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Monday, January 31, 2011     INTELLIGENCE BRIEFING

National Guard to continue peacekeeping role
in Sinai

WASHINGTON — The United States intends to keep its peacekeeping force in Egypt's Sinai Peninsula.


The U.S. Army said the National Guard would retain its presence in Sinai despite the impending collapse of the regime of President Hosni Mubarak. The United States has nearly 900 troops, about half from the Illinois National Guard, who serve in the Multinational Force, assigned to monitor the peace treaty between Egypt and Israel.

"If the situation in Egypt changes the MFO and ILARNG [Illinois Guard] is capable of taking appropriate measures to safeguard American troops," the U.S. Army said. "The Illinois National Guard Soldiers stationed in Sinai are professional, highly trained and able to respond to a variety of incidents."

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On Jan. 30, Egypt said it would close the Rafah border terminal along the Gaza Stri, Middle East Newsline reportedp. Officials said the closure would be indefinite.

In a statement on Jan. 28, the army said the Illinois Army National Guard's 2nd Battalion was not affected by the unrest that has swept Egypt in which more than 150 people were killed. The statement did not cite reports of gun battles between Bedouins and Egyptian security forces in Sinai.

"The MFO's bases are hundreds of miles away from Cairo where the rioting is taking place," the Army said. "The rioting is not directed toward the MFO or the ILARNG soldiers."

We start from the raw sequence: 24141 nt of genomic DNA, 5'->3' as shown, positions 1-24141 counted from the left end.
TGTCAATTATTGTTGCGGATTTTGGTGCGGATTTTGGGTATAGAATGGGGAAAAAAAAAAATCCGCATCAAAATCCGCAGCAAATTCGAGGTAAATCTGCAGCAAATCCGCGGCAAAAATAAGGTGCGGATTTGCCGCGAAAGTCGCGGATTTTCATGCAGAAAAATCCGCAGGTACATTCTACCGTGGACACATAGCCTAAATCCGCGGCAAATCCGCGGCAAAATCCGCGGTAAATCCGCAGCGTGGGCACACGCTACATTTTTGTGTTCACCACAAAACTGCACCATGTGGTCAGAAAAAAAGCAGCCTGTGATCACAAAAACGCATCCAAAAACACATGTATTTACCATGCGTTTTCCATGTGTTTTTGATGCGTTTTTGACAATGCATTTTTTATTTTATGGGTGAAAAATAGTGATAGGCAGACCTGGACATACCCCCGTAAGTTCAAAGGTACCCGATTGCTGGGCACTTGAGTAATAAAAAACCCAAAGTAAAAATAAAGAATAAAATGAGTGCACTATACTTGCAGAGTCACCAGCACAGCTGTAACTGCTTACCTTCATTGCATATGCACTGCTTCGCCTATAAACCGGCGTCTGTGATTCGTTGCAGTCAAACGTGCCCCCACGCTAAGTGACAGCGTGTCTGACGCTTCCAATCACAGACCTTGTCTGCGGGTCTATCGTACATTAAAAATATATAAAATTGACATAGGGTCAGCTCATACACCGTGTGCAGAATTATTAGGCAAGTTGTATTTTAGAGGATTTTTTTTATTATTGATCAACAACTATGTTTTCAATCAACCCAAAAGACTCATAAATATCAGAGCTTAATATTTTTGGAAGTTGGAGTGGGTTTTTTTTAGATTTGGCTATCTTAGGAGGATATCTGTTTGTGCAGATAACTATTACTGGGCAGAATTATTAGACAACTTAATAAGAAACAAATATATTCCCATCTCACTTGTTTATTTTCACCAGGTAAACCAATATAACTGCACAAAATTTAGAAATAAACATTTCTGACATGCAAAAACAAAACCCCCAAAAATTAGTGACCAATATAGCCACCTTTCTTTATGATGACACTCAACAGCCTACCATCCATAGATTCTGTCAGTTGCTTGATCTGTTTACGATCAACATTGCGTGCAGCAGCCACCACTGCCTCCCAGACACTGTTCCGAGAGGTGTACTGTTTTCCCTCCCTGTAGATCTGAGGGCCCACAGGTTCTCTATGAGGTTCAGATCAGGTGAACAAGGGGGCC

Still, MFO has been hampered by disruption in commercial communications, particularly the Internet. Egyptian authorities have blocked most of the Internet and cellular communications in an attempt to quell bloody protests.

"Military communication channels between the MFO and the Illinois National Guard are still open and are being used to keep families abreast of the situation," the Army said.

Officials said the National Guard's 123rd Field Artillery was deployed to Sinai in May 2010. They said the unit was scheduled to leave Egypt in May of this year.


I spent all of 2005 with the California Army National Guard in the Sinai doing the MFO gig. There were riots that happened in Cairo and Alexandria, which restricted our travel beyond the Sinai but never impacted us directly. When Sharm El Sheikh and Dahab were bombed, we were not targeted. The tourist industry was. However, I would not take anything for granted. I don't want to put my fellow soldiers at risk in the Sinai, but I'd recommend the U.S. Army do something to plus up the numbers or bring them home if the Muslim Brotherhood take control of Egypt. It'd only be a matter of time before South Camp, North Camp and all of the OP's along the Red Sea are targeted.

Joe      12:01 a.m. / Tuesday, February 1, 2011

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